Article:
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understood the spiritual language others were speaking [ xenolalia ]. 4 As early as February 1907, secular newspapers even carried news of the Azusa Street revival in Los Angeles, stating that it “not only bordered on the miraculous, but, if anything, out-pentecosted Pentecost itself … The unlearned are

In: Asia Pacific Pentecostalism

the distinctive sentiment for their own country folk and the sense of belonging. Conclusion The Hong Kong Pentecostal Mission grew out of the Congregationalist tradition and the Latter Rain message of the Azusa Street Revival, which was brought to Hong Kong by the Garrs, the McIntoshes, Anna Deane, J

In: Asia Pacific Pentecostalism

This essay explores the relationship between black theology and renewal theology and assesses the ongoing relevance of black theology to the mission and future of the black churches. Recent writings by Eddie Glaude, Raphael Warnock, James Cone, and Peter Paris are considered in conversation with the works of Brian Bantam, J. Kameron Carter, and Willie Jennings, whose imaginative attention to Christology, pneumatology, and ecclesiology provokes thoughtful engagement of issues of race, gender, power, and privilege in the context of renewal and the global impact of Pentecostalism more than a century after the Azusa Street Revival led by William J. Seymour.

In: Pneuma

Abstract

While the phenomenon of glossolalia in general has received great attention and various forms of analysis (linguistic, psychological, neurological, and so forth), the practice of corporate singing in tongues, a staple of the Azusa Street Revival, has received little attention or exploration in the literature. This article performs an audio analysis on recorded samples of corporate tongues-singing in order to identify what is happening musically when a group of people sing in tongues together. This analysis reveals several key features that recur across the recordings. Sustained prominent pitches are always present, related in the mathematical ratios of the major scale. In most instances, the pitches form both a tonic chord and dominant chord simultaneously, creating an effect of tension and resolution. These findings point toward the creative possibilities of surrendering autonomy and the deep grounding of the individual within the community and the created order.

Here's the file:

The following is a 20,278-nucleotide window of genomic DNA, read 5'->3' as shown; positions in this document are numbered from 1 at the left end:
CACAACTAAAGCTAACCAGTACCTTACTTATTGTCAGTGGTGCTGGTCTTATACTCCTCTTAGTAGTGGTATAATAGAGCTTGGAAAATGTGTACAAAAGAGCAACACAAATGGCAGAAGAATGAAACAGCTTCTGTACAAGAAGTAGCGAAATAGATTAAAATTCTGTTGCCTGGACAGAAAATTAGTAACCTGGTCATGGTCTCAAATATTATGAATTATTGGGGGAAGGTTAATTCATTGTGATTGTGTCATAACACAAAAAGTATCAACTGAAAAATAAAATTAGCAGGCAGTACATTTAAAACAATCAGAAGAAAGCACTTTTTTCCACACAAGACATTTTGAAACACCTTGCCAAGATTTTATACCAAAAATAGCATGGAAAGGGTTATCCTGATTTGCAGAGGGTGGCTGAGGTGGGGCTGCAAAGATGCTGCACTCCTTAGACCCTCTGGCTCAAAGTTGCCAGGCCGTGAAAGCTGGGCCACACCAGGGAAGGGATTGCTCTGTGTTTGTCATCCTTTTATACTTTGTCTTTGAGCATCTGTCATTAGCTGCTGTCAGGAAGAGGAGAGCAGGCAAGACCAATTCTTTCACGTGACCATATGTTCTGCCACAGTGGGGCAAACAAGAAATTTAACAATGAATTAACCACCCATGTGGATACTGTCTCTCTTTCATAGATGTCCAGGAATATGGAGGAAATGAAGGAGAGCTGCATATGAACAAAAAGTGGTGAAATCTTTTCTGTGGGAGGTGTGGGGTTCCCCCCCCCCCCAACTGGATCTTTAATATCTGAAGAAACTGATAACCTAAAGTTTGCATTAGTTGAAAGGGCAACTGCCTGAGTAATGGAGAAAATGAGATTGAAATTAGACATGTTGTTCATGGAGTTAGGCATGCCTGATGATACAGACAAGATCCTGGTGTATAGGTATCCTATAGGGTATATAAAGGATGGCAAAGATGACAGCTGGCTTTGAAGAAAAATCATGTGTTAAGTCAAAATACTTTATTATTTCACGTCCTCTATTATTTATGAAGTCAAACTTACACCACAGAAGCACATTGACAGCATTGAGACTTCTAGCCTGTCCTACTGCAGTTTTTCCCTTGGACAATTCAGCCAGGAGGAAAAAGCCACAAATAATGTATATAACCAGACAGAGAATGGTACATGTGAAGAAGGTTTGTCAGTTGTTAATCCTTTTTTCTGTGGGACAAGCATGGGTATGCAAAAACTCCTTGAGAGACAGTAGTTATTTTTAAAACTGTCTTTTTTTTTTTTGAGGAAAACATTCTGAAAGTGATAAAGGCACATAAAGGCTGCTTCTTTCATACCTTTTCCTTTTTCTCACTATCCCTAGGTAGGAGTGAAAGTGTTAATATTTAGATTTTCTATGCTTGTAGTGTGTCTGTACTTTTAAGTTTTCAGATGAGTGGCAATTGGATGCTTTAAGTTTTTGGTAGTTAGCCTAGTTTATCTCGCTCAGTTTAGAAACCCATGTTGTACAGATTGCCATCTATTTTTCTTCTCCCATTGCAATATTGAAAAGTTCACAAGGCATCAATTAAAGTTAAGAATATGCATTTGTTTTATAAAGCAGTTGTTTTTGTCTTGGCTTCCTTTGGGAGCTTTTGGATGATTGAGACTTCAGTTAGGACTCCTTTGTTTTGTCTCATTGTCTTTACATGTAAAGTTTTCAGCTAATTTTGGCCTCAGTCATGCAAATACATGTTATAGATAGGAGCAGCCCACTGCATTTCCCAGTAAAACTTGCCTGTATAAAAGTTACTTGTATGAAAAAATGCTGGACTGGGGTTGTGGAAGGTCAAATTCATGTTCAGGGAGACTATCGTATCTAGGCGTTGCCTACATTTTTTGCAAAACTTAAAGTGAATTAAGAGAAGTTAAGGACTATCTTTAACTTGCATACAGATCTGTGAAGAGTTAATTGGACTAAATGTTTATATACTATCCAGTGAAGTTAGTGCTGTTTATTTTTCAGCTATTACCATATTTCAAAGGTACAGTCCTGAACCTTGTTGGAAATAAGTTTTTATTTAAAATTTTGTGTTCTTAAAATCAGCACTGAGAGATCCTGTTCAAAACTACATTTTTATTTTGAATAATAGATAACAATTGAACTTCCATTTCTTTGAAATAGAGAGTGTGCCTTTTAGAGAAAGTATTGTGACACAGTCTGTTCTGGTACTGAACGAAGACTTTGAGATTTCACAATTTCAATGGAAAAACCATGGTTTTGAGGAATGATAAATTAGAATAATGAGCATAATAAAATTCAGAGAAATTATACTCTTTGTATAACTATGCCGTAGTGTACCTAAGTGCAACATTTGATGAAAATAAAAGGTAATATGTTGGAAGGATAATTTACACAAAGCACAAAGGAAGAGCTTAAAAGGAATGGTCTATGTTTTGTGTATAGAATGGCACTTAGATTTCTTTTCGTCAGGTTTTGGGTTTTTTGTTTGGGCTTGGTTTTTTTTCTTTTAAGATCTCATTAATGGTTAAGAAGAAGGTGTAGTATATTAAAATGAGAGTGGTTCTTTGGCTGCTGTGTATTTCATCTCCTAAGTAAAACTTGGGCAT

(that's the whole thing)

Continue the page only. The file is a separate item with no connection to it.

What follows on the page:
In: Pneuma

[German Version] On Jan 2, 1901, the Bethel Bible School in Topeka, Kansas, headed by C.F. Parham, experienced pneumatic phenomena, which were interpreted as missionary preparation and “baptism in the Spirit” (as in Acts 2). From 1906 to 1913, the “Azusa Street Revival” in Los Angeles, led by

In: Religion Past and Present Online

segment of Christianity around the world. The Azusa Street Revival which sparked the global expansion of Pentecostalism occurred in 1906 in the city of Los Angeles under the leadership of African American pastor William J. Seymour. In the 1920s evangelist Aimee Semple McPherson chose Los Angeles as the

In: Pneuma

segment of Christianity around the world. The Azusa Street Revival which sparked the global expansion of Pentecostalism occurred in 1906 in the city of Los Angeles under the leadership of African American pastor William J. Seymour. In the 1920s evangelistAimee Semple McPherson chose Los Angeles as the

In: Pneuma

of scholarship Pope-Levison calls for, as Alexander shows that these women were, to use Pope-Levison’s phrase, co-creators of the Azusa Street revival. This chapter is a helpful guide for historians seeking to understand the connections between these traditions, and the ways that the lines

In: Pneuma

as a group which participates in the Pentecostal experience but does not trace its development directly to the Azusa Street revival. Also, the inclusion of the Messianic Jewish movement is due to its charismatic origins; the growth of the charismatic when compared to non- charismatic Jewish

In: Pneuma

American Pentecostal history. Racism was an influence behind many important developments in early Pentecos- talism such as the relationship between Charles F. Parham and William J. Seymour, the rise and decline of Azusa Street Revival, the theological controversies, and the prominence of C. H. Mason, the

In: Pneuma